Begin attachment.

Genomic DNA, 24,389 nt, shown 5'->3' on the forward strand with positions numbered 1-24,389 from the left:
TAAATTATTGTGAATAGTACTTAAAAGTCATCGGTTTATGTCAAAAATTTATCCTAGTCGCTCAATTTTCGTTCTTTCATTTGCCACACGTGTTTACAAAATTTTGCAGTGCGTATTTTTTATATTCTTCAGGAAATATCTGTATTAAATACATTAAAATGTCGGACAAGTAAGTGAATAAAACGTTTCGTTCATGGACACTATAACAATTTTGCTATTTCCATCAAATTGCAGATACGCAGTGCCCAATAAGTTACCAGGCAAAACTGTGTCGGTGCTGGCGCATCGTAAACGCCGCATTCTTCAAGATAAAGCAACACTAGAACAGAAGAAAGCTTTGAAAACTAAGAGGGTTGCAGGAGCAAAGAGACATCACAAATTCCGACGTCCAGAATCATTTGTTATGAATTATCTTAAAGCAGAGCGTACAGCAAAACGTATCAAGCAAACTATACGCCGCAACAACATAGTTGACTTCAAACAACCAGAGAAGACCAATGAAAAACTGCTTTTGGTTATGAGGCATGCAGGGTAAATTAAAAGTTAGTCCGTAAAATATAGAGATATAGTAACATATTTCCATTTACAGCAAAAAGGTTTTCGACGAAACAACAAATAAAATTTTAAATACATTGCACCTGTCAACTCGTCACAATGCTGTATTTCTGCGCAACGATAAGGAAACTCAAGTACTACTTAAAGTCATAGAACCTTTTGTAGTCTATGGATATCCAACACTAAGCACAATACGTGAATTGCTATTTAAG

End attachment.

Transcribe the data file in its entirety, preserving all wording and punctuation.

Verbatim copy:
Genomic DNA, 24,389 nt, shown 5'->3' on the forward strand with positions numbered 1-24,389 from the left:
TAAATTATTGTGAATAGTACTTAAAAGTCATCGGTTTATGTCAAAAATTTATCCTAGTCGCTCAATTTTCGTTCTTTCATTTGCCACACGTGTTTACAAAATTTTGCAGTGCGTATTTTTTATATTCTTCAGGAAATATCTGTATTAAATACATTAAAATGTCGGACAAGTAAGTGAATAAAACGTTTCGTTCATGGACACTATAACAATTTTGCTATTTCCATCAAATTGCAGATACGCAGTGCCCAATAAGTTACCAGGCAAAACTGTGTCGGTGCTGGCGCATCGTAAACGCCGCATTCTTCAAGATAAAGCAACACTAGAACAGAAGAAAGCTTTGAAAACTAAGAGGGTTGCAGGAGCAAAGAGACATCACAAATTCCGACGTCCAGAATCATTTGTTATGAATTATCTTAAAGCAGAGCGTACAGCAAAACGTATCAAGCAAACTATACGCCGCAACAACATAGTTGACTTCAAACAACCAGAGAAGACCAATGAAAAACTGCTTTTGGTTATGAGGCATGCAGGGTAAATTAAAAGTTAGTCCGTAAAATATAGAGATATAGTAACATATTTCCATTTACAGCAAAAAGGTTTTCGACGAAACAACAAATAAAATTTTAAATACATTGCACCTGTCAACTCGTCACAATGCTGTATTTCTGCGCAACGATAAGGAAACTCAAGTACTACTTAAAGTCATAGAACCTTTTGTAGTCTATGGATATCCAACACTAAGCACAATACGTGAATTGCTATTTAAG